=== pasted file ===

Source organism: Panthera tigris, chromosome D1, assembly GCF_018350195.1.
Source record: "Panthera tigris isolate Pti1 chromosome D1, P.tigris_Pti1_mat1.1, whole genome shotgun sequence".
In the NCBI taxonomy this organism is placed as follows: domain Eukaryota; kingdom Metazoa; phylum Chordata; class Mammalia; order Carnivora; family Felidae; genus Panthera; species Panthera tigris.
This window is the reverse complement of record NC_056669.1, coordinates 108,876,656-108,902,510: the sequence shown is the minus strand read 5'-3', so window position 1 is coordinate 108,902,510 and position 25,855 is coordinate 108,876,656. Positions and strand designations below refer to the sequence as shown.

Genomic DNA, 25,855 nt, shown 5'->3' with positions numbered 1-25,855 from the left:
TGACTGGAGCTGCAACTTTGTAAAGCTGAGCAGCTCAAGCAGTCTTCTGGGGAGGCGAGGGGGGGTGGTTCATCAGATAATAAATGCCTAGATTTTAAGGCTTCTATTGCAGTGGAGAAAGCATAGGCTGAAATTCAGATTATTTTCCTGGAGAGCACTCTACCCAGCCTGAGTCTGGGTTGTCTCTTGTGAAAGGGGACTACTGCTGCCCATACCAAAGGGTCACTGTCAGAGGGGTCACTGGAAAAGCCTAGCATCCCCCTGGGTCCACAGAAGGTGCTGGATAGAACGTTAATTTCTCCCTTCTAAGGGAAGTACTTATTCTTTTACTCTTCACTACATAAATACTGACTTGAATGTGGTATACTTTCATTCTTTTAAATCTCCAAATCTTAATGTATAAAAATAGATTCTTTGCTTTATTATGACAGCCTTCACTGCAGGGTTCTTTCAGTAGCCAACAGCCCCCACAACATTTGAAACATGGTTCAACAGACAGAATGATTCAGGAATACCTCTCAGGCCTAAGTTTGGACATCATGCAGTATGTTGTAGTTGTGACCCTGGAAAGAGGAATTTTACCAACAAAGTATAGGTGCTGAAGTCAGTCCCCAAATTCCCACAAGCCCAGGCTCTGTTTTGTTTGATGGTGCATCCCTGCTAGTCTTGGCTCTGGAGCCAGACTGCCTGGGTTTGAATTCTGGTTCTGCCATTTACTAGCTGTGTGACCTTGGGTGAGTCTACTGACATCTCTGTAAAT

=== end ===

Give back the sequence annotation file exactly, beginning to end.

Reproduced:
Source organism: Panthera tigris, chromosome D1, assembly GCF_018350195.1.
Source record: "Panthera tigris isolate Pti1 chromosome D1, P.tigris_Pti1_mat1.1, whole genome shotgun sequence".
In the NCBI taxonomy this organism is placed as follows: domain Eukaryota; kingdom Metazoa; phylum Chordata; class Mammalia; order Carnivora; family Felidae; genus Panthera; species Panthera tigris.
This window is the reverse complement of record NC_056669.1, coordinates 108,876,656-108,902,510: the sequence shown is the minus strand read 5'-3', so window position 1 is coordinate 108,902,510 and position 25,855 is coordinate 108,876,656. Positions and strand designations below refer to the sequence as shown.

Genomic DNA, 25,855 nt, shown 5'->3' with positions numbered 1-25,855 from the left:
TGACTGGAGCTGCAACTTTGTAAAGCTGAGCAGCTCAAGCAGTCTTCTGGGGAGGCGAGGGGGGGTGGTTCATCAGATAATAAATGCCTAGATTTTAAGGCTTCTATTGCAGTGGAGAAAGCATAGGCTGAAATTCAGATTATTTTCCTGGAGAGCACTCTACCCAGCCTGAGTCTGGGTTGTCTCTTGTGAAAGGGGACTACTGCTGCCCATACCAAAGGGTCACTGTCAGAGGGGTCACTGGAAAAGCCTAGCATCCCCCTGGGTCCACAGAAGGTGCTGGATAGAACGTTAATTTCTCCCTTCTAAGGGAAGTACTTATTCTTTTACTCTTCACTACATAAATACTGACTTGAATGTGGTATACTTTCATTCTTTTAAATCTCCAAATCTTAATGTATAAAAATAGATTCTTTGCTTTATTATGACAGCCTTCACTGCAGGGTTCTTTCAGTAGCCAACAGCCCCCACAACATTTGAAACATGGTTCAACAGACAGAATGATTCAGGAATACCTCTCAGGCCTAAGTTTGGACATCATGCAGTATGTTGTAGTTGTGACCCTGGAAAGAGGAATTTTACCAACAAAGTATAGGTGCTGAAGTCAGTCCCCAAATTCCCACAAGCCCAGGCTCTGTTTTGTTTGATGGTGCATCCCTGCTAGTCTTGGCTCTGGAGCCAGACTGCCTGGGTTTGAATTCTGGTTCTGCCATTTACTAGCTGTGTGACCTTGGGTGAGTCTACTGACATCTCTGTAAAT